Islands of Wellness

Jason Woody ’04, sociology, is the interim executive director of B’More Clubhouse.

Jason WoodyI was living in Santa Cruz, California when I received a call from Fountain House in New York City which turned out to be a phone interview. I was unprepared and honestly had not done any research on the organization. I’ll never forget that when I was asked, “So tell me what you know about Fountain House,” I replied “Well… not much.” Ouch! Fortunately the phone interview took a turn for the better and I was given the opportunity to go to Fountain House for a tour and in-person interview, where I was better prepared and secured myself a job.

Fountain House is a nonprofit membership organization for adults living with mental illness. Members (not referred to as clients, patients, consumers, etc) work side by side with professional staff in all operations of the organization: from lunch prep to fundraising, database management, gardening, facilitating educational classes and workshops, you name it. The model that Fountain House has pioneered since 1948 focuses on members’ strengths and talents rather than their illness. One of the earliest and most influential innovators of the model, John Beard, believed that no matter how sick a person is, everyone has “islands of wellness” and so the focus should be on expanding those islands.

Fountain House, and now over 350 “Clubhouses” worldwide, empower members to discover, use, and expand their talents by applying them daily through the work of the Clubhouse. Equally vital are the personal relationships that individuals form with one another while doing this work. And in addition, Clubhouses offer supportive education and employment programs that help to transition members back into school or work in the community. Research has shown that the Clubhouse model has been successful with employment and education outcomes and helps to keep members out of the hospital.

Having faith in members’ existing talents and empowering them to move forward is meaningful to me personally. I strongly believe that empowerment is the long term solution for members to be self-sufficient and to blossom outside of their comfort zone. As a student at UMBC, I was often empowered by the Residential Life and Shriver Center staff to build on my own strengths and take initiative with leadership opportunities. While I was not always confident at the beginning, I could rely on ongoing mentorship and support, which allowed me to experience a great deal of personal and professional growth during my years at UMBC.

After I worked at Fountain House for about two and a half years I found out about a Clubhouse that was starting in Baltimore called B’More Clubhouse. I was so excited that a Clubhouse was being developed “back home”. There were Clubhouses all around the United States and internationally: Israel, Uganda, Norway, Kosovo, South Korea, just to name a few; but this would be the first Clubhouse in Maryland and I knew that was where I belonged.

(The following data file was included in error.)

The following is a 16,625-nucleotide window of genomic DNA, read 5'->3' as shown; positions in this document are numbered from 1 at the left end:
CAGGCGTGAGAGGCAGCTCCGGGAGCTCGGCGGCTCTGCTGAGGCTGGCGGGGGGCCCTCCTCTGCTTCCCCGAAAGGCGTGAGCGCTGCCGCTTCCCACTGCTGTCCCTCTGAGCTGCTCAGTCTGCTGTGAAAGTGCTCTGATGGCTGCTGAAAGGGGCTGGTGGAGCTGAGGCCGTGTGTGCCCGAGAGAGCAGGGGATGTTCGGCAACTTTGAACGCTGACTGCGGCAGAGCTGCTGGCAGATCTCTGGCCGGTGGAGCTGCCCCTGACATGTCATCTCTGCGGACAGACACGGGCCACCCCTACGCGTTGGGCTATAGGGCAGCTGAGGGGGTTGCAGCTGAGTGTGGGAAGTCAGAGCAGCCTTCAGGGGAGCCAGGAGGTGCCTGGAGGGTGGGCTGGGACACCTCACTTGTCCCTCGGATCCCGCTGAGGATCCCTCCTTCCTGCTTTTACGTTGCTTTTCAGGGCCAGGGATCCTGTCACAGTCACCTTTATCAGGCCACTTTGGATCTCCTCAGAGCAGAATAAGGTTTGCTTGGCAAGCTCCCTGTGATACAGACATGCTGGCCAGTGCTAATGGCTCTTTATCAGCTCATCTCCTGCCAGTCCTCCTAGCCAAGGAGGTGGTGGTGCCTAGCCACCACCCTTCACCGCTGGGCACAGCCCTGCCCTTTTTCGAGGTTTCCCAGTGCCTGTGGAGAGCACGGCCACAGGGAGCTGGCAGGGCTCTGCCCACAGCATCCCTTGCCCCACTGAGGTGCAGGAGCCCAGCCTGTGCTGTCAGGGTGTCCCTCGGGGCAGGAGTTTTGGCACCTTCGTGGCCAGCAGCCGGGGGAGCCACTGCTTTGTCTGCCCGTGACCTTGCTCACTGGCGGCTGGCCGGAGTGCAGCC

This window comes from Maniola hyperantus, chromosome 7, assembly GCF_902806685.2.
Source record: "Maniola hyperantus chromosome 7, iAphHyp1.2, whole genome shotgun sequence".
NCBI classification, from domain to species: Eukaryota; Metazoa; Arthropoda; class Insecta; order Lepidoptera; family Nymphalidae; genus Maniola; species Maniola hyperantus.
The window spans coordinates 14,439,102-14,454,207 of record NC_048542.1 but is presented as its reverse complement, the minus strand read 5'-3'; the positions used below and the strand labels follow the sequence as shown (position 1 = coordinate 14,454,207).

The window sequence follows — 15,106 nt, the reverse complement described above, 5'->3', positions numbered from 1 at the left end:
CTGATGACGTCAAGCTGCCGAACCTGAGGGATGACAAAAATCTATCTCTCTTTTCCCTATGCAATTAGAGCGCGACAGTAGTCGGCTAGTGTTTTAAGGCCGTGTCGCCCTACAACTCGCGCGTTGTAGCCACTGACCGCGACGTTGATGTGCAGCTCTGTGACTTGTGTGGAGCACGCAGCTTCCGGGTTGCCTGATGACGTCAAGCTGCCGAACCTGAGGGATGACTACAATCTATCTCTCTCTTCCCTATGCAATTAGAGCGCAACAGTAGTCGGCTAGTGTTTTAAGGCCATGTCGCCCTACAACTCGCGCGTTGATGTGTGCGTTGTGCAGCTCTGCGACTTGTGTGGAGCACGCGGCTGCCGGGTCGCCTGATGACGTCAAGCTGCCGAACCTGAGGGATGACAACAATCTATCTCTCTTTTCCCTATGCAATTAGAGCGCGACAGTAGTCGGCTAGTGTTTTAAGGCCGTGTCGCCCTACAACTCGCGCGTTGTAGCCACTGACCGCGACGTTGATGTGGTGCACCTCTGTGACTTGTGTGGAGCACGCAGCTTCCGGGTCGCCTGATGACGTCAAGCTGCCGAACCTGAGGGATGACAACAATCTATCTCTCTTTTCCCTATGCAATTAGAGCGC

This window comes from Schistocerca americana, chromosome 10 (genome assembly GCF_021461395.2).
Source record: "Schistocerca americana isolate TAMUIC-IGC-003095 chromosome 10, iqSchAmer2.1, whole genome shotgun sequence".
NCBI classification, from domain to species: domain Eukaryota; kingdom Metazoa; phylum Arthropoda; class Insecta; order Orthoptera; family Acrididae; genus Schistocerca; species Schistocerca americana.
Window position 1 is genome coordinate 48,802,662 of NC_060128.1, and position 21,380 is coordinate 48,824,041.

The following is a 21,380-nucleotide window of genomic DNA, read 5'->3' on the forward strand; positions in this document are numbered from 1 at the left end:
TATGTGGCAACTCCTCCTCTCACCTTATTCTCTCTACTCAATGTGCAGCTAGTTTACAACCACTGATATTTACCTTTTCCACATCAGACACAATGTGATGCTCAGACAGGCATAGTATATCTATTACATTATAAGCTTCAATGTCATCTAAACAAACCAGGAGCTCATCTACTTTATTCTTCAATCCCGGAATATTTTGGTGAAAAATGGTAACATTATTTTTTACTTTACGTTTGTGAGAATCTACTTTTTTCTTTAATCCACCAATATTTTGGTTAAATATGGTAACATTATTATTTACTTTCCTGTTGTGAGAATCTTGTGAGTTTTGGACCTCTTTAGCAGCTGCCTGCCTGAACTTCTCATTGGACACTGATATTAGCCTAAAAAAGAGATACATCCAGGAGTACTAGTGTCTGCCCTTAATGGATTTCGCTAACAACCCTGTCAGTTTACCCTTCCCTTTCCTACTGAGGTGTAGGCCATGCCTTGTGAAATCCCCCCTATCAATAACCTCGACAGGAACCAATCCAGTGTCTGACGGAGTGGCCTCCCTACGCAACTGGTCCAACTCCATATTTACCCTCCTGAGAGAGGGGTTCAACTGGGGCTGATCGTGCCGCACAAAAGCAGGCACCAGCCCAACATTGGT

For the past three years I have been working at B’More, helping to develop the program from its infancy. It has been an amazing experience to see a Clubhouse grow from the ground up. We now have over 160 members who for the most part live in neighborhoods all around Baltimore City. Though we have a lot of growth ahead of us, we have created our own Clubhouse culture here in Baltimore and we have begun to see results. I have had the great pleasure of seeing people re-discover their confidence and then go on to help their fellow members do the same.

We have had people tell us that they have isolated themselves for years and now they are able to connect to a positive and productive community. Many of these folks have also returned to work or school. I often hear people say that when others ask them what they do, they are so thrilled that they now have an actual response. For all of us, not just those with mental illness, having a sense of purpose validates us and gives us something that we can be proud of.

Mental illness unfortunately can strike anyone and it does often disrupt people’s lives. It can be devastating for the individual, their family, and their friends. But what I have learned and witnessed firsthand is that people can and do reclaim their mental health with the right support and the personal commitment to move forward. Clubhouses help to bridge the gap back into society and I’m very proud to be a part of a community of people who work towards that every day at B’More Clubhouse.

Contact the author, Jason Woody, at


  1. Thanks for sharing your story, Jason, and for posting this compelling video.

    FYI — folks who want to learn more about Jason’s time at UMBC can see this magazine story from a few months back (scroll to the bottom of the page):

  2. Tara Gallagher says:

    I have the pleasure of working with Jason as a member of the Board of the B’More Clubhouse. Jason has done an outstanding job and his commitment is beyond professional…he is personally committed to helping our members reclaim their lives from their illness and become contributing members of the Baltimore community. Please visit us at B’More any time at 5 East Read Street. 410-727-2030. It would be a pleasure to give you a tour. Jason is a very professional and accomplished young man, no doubt in large part due to his years at UMBC.
    Tara Gallagher

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